In the backdrop of a Confucian society, Chinese consumers behave irrationally while purchasing luxury brands because these brands are something similar to ‘must haves’ for them to gratify vanity. However, due to highly uneven wealth distribution and the consequent burgeoning gap between the rich and poor, the desire for these brands with exorbitant price tags remains unfulfilled. This contributes to a dissonance whereby consumers at lower levels of the wealth spectrum resort to replicas for manifesting their desired status.
While China, North Korea, and Taiwan have been acknowledged as the famous ‘made in’ for counterfeit products, there has been a shifting pattern to regions and countries hitherto unfocused as hubs for distributing fake brands. An example of such a region is the Middle East and North Africa region (MENA), which is flourishing in the international trading scenario and concomitantly shifting astronomical volumes of counterfeit goods to Europe, exploiting the contiguous and porous borders with the continent.
The number of dummy products seized at the European Union Border rose from 10 million in 1990 to 41 million in 2016 with a total worth of $780 million. Should the growth of this illicit trade remain constant, according to the Organization for Economic Cooperation and Development, total losses for industries of original goods should be profoundly debilitating. The US industries would be the most drastically impacted with a possible loss of more than 75 million jobs per year.
Consumers seem to value quality in their intention to purchase counterfeit items. If the quality of replicas is fairly perceived in terms of relative quality, consumers’ disposition to purchase increases manifolds. This suggests a critical challenge for companies. A strong brand is a ‘moving target’ for counterfeiters, especially when it appears to serve ‘social adjustive’ rather than ‘value adjustive’ functions.
Marketing communications should emphasise product credibility and ethical credentials, as well as the pitfalls of buying dummies and the hidden human costs of a counterfeit economy which would act as a negative enforcer for this type of purchasing behaviour. Communication campaigns should be aimed at increasing consumer awareness of the superior quality and the value delivered by authentic brands.
Public education and enlightenment could be the key to fight the demand for counterfeits. Companies should adopt marketing strategies with sensitivity to the operating environments of consumers in developing countries. Some companies have begun adopting a product adaptation strategy as opposed to a product standardisation strategy to act as a countervailing factor on behavioural intentions towards purchasing rip-offs.
High performance, durability and low health risk should also be a part of a company’s promotional message. Brands should improve a consumer’s product usage experience which refers to cognitions, fantasies, and sensations evoked by brand-related stimuli. They should keep design high on their agenda whilst developing new products. The more distinctive the design is, the more difficult it becomes to imitate it, especially using low-scale technology.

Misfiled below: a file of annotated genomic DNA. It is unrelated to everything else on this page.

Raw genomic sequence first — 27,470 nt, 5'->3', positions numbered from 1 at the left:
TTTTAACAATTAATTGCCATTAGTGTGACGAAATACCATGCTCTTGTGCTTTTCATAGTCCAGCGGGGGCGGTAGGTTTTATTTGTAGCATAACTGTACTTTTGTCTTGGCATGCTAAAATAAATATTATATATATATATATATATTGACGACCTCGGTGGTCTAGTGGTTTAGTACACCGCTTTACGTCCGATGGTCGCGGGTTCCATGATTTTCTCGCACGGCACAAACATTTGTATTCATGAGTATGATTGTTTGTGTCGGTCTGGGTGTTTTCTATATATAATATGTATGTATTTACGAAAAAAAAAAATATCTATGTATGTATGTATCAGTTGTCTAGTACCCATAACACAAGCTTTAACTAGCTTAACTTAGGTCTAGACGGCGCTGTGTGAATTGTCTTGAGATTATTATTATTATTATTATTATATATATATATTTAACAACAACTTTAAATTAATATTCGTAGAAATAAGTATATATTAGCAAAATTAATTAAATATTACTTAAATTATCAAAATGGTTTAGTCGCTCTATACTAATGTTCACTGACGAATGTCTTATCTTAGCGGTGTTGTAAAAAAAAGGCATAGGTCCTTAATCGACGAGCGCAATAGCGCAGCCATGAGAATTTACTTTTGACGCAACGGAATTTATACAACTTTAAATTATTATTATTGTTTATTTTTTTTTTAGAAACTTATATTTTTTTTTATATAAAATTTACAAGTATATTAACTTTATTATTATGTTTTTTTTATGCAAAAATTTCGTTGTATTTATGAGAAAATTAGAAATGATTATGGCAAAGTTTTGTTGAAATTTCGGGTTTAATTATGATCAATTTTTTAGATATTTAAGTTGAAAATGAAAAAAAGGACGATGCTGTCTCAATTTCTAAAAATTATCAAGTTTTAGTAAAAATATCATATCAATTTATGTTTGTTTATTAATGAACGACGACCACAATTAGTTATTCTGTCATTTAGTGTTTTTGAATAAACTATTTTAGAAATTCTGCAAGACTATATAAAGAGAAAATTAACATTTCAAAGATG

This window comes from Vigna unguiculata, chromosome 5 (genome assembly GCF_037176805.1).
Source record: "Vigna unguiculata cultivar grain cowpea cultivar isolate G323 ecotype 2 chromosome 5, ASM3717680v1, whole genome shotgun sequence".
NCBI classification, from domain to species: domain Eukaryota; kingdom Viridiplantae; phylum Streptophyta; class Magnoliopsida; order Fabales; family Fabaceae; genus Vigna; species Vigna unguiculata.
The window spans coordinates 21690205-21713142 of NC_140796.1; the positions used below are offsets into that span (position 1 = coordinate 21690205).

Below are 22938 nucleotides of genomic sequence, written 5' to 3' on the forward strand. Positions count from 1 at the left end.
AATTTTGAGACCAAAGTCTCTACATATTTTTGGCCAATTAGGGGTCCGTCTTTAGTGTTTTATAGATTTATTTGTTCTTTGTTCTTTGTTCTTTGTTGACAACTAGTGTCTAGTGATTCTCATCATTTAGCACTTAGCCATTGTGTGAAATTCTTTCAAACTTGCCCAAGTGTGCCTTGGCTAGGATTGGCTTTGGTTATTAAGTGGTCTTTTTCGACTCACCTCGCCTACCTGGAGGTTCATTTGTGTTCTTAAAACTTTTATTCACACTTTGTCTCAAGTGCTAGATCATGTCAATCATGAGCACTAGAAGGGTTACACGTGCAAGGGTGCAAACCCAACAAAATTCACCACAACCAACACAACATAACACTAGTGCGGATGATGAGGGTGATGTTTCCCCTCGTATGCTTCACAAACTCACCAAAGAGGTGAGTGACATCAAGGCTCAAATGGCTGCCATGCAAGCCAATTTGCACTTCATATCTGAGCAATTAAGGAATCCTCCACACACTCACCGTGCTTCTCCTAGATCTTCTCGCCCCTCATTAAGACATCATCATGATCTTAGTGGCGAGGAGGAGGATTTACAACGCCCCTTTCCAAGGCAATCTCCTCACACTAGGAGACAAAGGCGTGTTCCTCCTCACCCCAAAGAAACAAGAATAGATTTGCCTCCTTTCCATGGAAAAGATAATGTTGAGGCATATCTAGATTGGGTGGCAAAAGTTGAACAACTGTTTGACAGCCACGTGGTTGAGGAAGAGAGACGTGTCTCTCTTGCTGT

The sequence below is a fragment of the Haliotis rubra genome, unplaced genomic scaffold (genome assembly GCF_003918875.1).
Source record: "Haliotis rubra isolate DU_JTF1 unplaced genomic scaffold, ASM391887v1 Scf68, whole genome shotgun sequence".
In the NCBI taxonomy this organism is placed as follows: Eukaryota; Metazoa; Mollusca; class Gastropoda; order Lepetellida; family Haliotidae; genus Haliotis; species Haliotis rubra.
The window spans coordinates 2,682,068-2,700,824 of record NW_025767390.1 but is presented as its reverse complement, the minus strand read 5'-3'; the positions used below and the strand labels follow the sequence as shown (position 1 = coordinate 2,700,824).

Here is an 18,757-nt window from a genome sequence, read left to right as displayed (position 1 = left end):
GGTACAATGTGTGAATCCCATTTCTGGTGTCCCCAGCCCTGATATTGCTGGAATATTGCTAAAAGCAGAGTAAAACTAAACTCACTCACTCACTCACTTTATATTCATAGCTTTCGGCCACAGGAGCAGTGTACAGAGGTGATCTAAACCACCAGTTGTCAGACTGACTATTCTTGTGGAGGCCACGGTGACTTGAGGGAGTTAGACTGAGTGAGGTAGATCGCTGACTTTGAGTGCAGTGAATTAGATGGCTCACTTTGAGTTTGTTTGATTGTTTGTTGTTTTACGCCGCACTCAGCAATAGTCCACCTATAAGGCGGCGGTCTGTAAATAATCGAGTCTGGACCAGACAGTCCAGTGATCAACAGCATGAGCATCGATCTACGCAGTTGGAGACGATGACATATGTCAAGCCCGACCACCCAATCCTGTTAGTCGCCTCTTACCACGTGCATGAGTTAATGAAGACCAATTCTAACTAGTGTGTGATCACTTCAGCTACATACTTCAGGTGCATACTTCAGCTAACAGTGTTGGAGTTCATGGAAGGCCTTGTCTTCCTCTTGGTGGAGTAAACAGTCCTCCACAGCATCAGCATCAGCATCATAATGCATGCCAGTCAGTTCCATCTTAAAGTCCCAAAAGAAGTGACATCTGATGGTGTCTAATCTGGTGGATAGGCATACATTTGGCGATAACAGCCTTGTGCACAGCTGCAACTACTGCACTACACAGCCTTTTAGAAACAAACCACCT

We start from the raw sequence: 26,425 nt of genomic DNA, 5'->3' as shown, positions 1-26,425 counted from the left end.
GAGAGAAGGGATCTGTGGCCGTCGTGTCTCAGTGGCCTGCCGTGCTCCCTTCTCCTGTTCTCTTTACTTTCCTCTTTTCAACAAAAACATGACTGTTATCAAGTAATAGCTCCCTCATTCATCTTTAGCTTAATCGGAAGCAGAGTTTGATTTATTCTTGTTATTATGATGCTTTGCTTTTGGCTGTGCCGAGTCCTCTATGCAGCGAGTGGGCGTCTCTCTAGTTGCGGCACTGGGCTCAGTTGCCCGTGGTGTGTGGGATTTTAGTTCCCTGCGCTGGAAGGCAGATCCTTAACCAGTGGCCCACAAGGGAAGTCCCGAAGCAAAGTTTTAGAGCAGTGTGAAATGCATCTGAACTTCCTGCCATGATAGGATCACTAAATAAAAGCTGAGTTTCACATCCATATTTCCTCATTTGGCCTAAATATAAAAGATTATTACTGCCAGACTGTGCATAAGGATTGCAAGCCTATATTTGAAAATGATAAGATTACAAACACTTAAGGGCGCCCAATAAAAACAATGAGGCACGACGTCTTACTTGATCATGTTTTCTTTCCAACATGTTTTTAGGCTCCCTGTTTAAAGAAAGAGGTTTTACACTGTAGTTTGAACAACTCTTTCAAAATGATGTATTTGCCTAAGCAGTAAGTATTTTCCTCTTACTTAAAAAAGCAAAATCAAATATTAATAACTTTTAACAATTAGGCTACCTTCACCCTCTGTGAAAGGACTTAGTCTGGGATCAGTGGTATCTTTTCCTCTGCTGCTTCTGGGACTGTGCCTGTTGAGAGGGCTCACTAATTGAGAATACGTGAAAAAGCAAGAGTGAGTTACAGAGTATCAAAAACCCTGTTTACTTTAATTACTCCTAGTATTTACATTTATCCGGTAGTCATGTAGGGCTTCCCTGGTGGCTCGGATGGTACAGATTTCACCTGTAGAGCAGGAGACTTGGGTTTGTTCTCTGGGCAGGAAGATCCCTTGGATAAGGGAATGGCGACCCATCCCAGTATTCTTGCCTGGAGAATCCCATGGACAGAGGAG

In all its ramifications, counterfeiting strikes a massive blow to the most valuable asset of an enterprise, that is, the brand image. The symbolism of a strong brand image lies in how it underpins the brand's strength in the market. Companies cannot overcome this obstacle alone. Counterfeiters are imaginative, flexible and above all, pursue continuous adaptation to the market much like leading innovative companies do.
There is a public policy dimension to this issue. Governments have an imperative role in protecting all property rights and curbing the flow of imitations along with multilateral agencies like WTO.
For instance, in an effort to crack down on counterfeit trade, raids in New York alone resulted in a seizure of over $200 million worth of bogus brands and about 34% of national intellectual property. Moreover, in many developing countries, anti-counterfeiting legislations exist but have glaring lacunae which are never resolved.
However, tackling counterfeiting is not an exclusive preserve of any single entity (government, business, or para-governmental agencies) but a shared obligation. There is a lot at stake for manufacturers, consumers, and the industrial nations if the peril is not effectively checked.
The underlying issue with counterfeiting is not so much about consumer protection from potential risk implications per se. The real issue is much more convoluted. It is about creating a fair and safe environment for the main actors in global trade and society.
Apart from the dire consequences for corporates and genuine item innovation and economic welfare, counterfeit production also escalates illegal practices in the unorganised sector where workers are denied their fundamental rights, and there is little or no attention paid to social or environmental concerns. Equally grave are the skyrocketing social problems which include drug trafficking, terrorism, and human and capital insecurity.
For instance, Morocco’s counterfeiting industry has been linked to organised criminal clans who smuggle these goods and re-export them to Europe. The demand for counterfeit goods shows little or no sign of abatement. Instead, it appears likely to increase remarkably in tandem with the growth of the country’s tourism industry.
Essentially, the fight against counterfeiting is a legal battle to promote marketplace righteousness and a conflict for the mind of the consumer.